Arbus: And there’s a lot more of my mother’s ideas that have been incorporated. She said, “They can put a man on the moon, but what are they doing for people on Earth?” She never said, “Please.” She said, “I want a meeting at Ames Research Center,” which is our NASA research headquarters located in Southern California. My father set up the meeting, which was not difficult for him to do, and they basically felt they had to accommodate the chairman of the board and his wife. So my parents went there, and what was to be a 15-minute meet and greet turned into many hours, and that turned into a three day conference a few months later. My father asked three former presidents of the United States, as well as, and also the head of the National Institutes of Health, the then head of Harvard University, where he graduated. My mother had the idea that MIT should work with Harvard, because she saw the potential of MIT programs to make a difference in the medical science research Harvard was doing. So now they have a dual degree program. Out of that program came a lot of the technology invented for outer space. For instance, a heavy spaceship needed to be light enough to get to the moon, which required finding lightweight materials. So titanium was born from the space program. It required braces that were so heavy—and 99 percent of the time women were lifting those braces. Applying that technology to wheelchairs cut their weight by half or more than half. Also by using remote control, astronauts could climb into the moon’s weightless environment. Then my mother said, “Why can’t you use remote control for people with disabilities to be able to move their limbs?” So the staircase that wheelchairs ascend came as a result of the space program.
Martirosyan: Tell me about your history with Media Access.
Arbus: Fern Field, a TV Producer, called me up. She knew I was an early disability-rights activist. She said, “We have an initiative, but we don’t have funding, we don’t have a platform, and we need help.” I said, “Let’s go. Let’s do it.” She and her husband Norman Brooks had already created it, but I’m acknowledged as a cocreator, which is lovely. And I took it to another level, our annual gala to another level, the board to another level. Similar to some of the grants that I’m giving out. It’s not just, “Here’s your money,” it’s overseeing them, trying to implement media exposure for them, giving them guidance along the way. I’ve set up these grants for a lot of reasons, with a ton of organizations; I couldn’t possibly deal with the onslaught that would come to me otherwise. Whether it’s New York Women in Film and Television, the Alliance for the Arts, Women in Communications, the Academy of Television Arts and Sciences, UCLA—there are a lot of them, and now one at the Fashion Institute of Technology. That is, in answer to your other question, how do I reach people?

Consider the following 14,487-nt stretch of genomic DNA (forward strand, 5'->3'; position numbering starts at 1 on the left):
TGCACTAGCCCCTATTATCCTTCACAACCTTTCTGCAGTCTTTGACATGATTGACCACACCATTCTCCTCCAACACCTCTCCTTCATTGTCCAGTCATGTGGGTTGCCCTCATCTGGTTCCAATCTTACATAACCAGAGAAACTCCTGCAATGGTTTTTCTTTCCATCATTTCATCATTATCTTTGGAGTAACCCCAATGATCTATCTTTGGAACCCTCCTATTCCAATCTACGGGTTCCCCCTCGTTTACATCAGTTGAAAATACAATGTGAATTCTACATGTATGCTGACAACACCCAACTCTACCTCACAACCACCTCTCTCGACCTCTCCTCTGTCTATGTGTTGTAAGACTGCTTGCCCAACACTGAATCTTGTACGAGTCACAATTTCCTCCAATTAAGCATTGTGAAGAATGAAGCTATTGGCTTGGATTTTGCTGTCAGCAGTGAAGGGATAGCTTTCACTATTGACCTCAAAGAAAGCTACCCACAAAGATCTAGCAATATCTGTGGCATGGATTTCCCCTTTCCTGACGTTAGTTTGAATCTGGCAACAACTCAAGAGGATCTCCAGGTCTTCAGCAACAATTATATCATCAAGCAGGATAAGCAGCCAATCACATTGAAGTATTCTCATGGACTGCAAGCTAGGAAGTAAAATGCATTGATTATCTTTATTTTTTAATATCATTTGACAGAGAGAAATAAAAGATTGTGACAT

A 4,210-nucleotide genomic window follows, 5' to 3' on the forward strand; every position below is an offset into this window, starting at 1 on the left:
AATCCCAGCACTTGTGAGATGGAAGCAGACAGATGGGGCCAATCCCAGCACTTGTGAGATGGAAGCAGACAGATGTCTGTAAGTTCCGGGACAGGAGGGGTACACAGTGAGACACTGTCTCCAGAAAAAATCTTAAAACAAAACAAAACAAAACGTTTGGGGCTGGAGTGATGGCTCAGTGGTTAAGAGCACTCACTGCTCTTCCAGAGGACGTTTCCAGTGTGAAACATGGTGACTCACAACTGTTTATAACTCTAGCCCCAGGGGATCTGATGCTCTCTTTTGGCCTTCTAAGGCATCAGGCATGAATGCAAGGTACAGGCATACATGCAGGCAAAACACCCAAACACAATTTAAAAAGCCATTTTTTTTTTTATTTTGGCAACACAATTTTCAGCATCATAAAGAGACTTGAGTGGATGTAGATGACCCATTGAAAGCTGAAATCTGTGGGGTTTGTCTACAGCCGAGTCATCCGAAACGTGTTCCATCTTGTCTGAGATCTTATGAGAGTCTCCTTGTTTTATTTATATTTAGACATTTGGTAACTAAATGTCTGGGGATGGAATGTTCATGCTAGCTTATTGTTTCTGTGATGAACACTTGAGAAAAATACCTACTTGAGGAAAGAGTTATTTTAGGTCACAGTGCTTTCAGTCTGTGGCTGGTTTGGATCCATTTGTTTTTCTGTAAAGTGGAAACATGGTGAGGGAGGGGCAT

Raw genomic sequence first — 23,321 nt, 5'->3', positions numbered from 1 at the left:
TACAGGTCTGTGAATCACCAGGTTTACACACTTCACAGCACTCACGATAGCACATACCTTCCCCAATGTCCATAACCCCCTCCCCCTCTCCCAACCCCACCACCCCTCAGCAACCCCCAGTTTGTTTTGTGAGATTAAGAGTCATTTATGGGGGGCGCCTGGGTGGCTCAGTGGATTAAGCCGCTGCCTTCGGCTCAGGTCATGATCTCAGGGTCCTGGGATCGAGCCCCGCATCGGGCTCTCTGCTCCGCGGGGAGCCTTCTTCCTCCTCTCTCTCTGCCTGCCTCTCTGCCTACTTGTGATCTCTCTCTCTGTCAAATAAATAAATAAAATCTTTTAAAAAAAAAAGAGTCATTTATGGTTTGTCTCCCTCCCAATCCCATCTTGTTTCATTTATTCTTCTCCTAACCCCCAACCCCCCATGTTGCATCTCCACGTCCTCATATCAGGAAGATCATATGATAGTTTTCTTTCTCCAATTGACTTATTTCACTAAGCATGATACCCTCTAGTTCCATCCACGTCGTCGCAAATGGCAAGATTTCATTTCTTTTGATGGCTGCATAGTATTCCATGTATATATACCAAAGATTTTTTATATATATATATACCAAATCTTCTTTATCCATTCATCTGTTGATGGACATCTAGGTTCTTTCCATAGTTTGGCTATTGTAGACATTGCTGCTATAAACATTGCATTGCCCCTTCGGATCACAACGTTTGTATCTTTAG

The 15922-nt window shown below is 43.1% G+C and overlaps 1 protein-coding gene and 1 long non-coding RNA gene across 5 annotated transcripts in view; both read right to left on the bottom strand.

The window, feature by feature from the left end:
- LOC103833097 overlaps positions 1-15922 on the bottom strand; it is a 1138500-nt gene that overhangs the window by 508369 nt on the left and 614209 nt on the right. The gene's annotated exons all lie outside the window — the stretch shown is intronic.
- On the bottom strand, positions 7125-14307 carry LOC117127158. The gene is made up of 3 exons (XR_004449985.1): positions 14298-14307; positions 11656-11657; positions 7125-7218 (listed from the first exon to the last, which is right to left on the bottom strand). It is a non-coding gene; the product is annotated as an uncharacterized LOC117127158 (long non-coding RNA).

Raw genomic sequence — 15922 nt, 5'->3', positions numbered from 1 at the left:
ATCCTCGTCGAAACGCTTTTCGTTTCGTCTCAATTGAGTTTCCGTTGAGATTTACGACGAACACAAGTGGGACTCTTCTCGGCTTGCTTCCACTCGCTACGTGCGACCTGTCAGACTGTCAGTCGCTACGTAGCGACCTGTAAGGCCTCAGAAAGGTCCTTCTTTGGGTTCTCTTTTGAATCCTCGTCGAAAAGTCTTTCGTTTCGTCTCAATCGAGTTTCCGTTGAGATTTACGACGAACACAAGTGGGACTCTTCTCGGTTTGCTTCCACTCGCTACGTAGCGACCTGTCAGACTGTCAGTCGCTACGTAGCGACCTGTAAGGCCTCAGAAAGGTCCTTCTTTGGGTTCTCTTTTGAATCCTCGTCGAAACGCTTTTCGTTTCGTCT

Martirosyan: How did you turn situations that felt like a negative into a positive?
Arbus: And have an impact.
Arbus: Here’s a really good example. A young filmmaker with a disability gets her award and my grant at the New York Women in Film annual event. As 2,000 women and men in the film and television business watch this, they say, “Oh, I never thought of that.” Our grant applications go out to organizations and hundreds and hundreds of colleges and universities, so that people say to themselves, “Maybe I could do something on that subject. I never thought about it, but there’s money.” It potentially involves them in a subject they knew nothing about. And, when I get really lucky, that person gets hooked beyond the one project. I underwrite a multifaceted grant for the Women’s Media Center so that articles are written about issues and experiences that have to do with disability. They reach millions of people. One article profiled a young Serbian woman with a disability who was escaping. It dealt with her incredible journey. And there are many different stories from all over the world. I do the same with Women’s eNews, which is the equivalent of Reuters or the Associated Press.
Martirosyan: Can you get any big names to work with you?
Arbus: Jane Fonda and Gloria Steinem are at all the meetings, on the phone making suggestions. I co-chair with them an annual Gala for the Women’s Media Center.
Martirosyan: While we were at the UN, they said every 24 hours in America a million people a year—or some staggering number like that—are turning 65. It’s the largest movement in an age group in the history of the world, and with the largest disposable income as well.
Arbus: It has a huge business potential.
Martirosyan: You’ve done well; you’ve broken some ceilings, haven’t you?